A recent article in the Journal of the American Pharmacists Association (JAPhA) from College of Pharmacy professors emphasizes the pharmacist’s irreplaceable role in opioid harm reduction, and how a number of studies have documented a lack of readiness among pharmacists to dispense naloxone and inadequate willingness or ability to provide sterile syringes.
Written by Clinical Associate Professor Lucas G. Hill, Pharm.D., BCPS, BCACP, Clinical Assistant Professor Kirk E. Evoy, Pharm.D., BCACP, BC-ADM, CTTS, and Assistant Professor Kelly R. Reveles, Pharm.D., Ph.D., BCPS, the article addresses the ongoing devastating effects of the American opioid crisis, and how current methods for addressing the issue, such as prescription monitoring programs, tamper-resistant formulations, and prescribing limits, have failed to reverse rising rates and may result in those with opioid dependency to turn to more potent or dangerous opioid sources.
While pharmacists continue to play a crucial role in tackling the deleterious effects of the opioid crisis, many pharmacies continue to lack stocks of naloxone, a medication used to block the effects of opioids, especially in overdose, or are unwilling or unable to dispense the drug without a prescription. Other methods, such as distribution of clean needles, are also inadequately implemented in pharmacies across the country and would do a lot to reduce overdoses and deaths resulting from opioid abuse.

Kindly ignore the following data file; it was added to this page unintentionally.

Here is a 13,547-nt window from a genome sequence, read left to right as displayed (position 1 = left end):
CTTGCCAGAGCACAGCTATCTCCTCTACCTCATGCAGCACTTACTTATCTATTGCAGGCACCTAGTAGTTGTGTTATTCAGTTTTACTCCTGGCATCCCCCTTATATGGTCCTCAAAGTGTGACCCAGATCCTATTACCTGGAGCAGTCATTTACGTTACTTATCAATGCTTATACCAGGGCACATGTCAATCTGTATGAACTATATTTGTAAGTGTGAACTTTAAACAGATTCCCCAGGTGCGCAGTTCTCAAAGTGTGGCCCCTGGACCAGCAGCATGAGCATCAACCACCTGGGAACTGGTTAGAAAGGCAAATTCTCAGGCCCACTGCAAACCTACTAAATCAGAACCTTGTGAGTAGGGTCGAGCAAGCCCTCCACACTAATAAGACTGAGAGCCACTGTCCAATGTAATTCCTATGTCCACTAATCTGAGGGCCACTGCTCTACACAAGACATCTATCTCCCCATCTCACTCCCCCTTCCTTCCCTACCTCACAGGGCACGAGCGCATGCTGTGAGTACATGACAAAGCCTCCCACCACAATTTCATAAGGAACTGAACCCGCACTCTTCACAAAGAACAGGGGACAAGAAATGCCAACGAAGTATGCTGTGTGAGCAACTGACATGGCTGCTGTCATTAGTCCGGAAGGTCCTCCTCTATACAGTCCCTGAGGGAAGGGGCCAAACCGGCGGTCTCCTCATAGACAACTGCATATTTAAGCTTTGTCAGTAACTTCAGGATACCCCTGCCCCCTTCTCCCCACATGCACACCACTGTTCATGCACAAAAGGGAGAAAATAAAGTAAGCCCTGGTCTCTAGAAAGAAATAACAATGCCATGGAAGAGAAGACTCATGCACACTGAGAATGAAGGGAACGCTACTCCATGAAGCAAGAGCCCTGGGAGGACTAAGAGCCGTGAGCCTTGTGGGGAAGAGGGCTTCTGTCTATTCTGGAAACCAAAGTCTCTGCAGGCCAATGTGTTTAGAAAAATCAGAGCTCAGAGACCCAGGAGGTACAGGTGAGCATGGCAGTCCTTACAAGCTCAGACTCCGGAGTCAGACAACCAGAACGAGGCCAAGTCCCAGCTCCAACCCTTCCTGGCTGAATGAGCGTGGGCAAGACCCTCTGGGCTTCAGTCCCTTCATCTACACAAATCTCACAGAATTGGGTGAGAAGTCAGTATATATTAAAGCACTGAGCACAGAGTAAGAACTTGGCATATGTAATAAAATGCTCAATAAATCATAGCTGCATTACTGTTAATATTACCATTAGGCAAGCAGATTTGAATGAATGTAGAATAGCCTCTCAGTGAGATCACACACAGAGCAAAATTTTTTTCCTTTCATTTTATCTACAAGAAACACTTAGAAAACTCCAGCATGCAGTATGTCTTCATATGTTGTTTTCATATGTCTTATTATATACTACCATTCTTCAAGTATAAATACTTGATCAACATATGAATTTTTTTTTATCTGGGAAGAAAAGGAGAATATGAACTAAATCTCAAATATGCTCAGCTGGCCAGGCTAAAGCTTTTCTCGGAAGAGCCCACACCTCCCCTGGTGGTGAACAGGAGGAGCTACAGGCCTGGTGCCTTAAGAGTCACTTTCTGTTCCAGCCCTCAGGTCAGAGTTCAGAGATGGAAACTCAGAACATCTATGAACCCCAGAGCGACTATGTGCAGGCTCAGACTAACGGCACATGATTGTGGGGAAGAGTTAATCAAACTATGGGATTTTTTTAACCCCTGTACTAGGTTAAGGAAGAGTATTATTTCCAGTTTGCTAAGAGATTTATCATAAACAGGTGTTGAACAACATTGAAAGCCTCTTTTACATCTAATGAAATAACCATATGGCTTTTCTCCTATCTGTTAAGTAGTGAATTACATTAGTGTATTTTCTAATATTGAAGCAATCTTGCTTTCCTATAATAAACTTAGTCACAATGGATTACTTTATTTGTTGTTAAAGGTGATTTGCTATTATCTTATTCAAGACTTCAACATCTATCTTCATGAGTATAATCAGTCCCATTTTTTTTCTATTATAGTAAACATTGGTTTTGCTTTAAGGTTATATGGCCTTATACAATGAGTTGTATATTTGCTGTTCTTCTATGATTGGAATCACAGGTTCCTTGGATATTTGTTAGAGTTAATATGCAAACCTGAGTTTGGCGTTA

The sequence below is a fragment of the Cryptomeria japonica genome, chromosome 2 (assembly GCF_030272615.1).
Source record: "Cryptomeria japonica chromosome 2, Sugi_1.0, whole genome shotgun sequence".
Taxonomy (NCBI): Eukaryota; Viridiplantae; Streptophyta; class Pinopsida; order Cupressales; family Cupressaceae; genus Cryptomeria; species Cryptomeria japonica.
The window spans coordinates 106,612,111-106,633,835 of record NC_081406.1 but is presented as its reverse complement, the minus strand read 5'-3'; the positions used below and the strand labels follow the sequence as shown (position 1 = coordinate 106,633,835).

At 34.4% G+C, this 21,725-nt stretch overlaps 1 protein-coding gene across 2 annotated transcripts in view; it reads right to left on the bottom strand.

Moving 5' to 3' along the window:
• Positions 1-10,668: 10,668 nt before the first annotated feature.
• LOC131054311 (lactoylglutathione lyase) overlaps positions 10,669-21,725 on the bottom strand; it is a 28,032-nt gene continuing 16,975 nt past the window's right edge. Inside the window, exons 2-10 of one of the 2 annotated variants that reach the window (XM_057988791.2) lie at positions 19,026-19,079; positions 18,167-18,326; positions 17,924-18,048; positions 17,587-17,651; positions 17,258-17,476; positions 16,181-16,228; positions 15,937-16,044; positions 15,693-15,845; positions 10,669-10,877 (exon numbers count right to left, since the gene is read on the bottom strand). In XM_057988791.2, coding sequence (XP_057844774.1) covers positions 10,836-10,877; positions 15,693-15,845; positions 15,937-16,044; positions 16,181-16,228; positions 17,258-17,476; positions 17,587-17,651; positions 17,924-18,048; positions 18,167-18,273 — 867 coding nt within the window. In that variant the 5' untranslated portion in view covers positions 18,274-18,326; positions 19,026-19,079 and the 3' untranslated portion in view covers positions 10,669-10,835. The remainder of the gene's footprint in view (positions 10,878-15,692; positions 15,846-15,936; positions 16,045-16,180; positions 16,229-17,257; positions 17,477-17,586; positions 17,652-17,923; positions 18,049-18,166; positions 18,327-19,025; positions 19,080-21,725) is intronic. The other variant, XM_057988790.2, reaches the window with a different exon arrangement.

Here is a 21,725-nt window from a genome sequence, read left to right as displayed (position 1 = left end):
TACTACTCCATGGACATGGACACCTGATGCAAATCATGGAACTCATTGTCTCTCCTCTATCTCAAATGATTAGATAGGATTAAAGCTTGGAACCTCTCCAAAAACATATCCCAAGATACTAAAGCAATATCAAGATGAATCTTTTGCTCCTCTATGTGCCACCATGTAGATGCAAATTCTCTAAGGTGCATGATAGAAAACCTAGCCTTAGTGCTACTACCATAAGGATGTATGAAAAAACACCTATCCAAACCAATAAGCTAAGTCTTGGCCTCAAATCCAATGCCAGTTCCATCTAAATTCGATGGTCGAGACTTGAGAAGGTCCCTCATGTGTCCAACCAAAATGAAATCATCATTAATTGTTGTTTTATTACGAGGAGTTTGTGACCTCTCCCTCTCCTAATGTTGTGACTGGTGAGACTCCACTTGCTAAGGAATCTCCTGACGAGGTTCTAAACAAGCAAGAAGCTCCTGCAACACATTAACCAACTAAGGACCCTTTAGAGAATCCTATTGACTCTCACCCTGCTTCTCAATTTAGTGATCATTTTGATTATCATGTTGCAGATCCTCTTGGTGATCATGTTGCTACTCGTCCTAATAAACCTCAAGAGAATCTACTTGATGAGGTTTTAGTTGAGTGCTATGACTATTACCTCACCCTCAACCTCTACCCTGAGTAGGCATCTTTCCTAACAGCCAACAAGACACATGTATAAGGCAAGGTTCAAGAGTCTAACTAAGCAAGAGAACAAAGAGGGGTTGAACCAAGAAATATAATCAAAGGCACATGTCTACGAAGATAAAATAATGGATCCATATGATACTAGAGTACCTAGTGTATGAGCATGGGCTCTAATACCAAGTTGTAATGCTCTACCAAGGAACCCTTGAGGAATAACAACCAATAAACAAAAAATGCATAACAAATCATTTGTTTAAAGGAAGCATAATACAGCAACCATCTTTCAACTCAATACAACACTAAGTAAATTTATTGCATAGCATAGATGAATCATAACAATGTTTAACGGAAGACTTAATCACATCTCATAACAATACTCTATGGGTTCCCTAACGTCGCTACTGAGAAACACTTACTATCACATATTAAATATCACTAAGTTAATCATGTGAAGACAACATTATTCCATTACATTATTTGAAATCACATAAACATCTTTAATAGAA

For more information on opioid harm reduction, visit the Operation Naloxone website. Operation Naloxone is an interprofessional collaboration from faculty and students at The University of Texas at Austin College of Pharmacy, Steve Hicks School of Social Work, and Texas Overdose Naloxone Initiative. It provides overdose prevention and response education to students, health professionals, and the public to combat the opioid crisis using harm reduction strategies.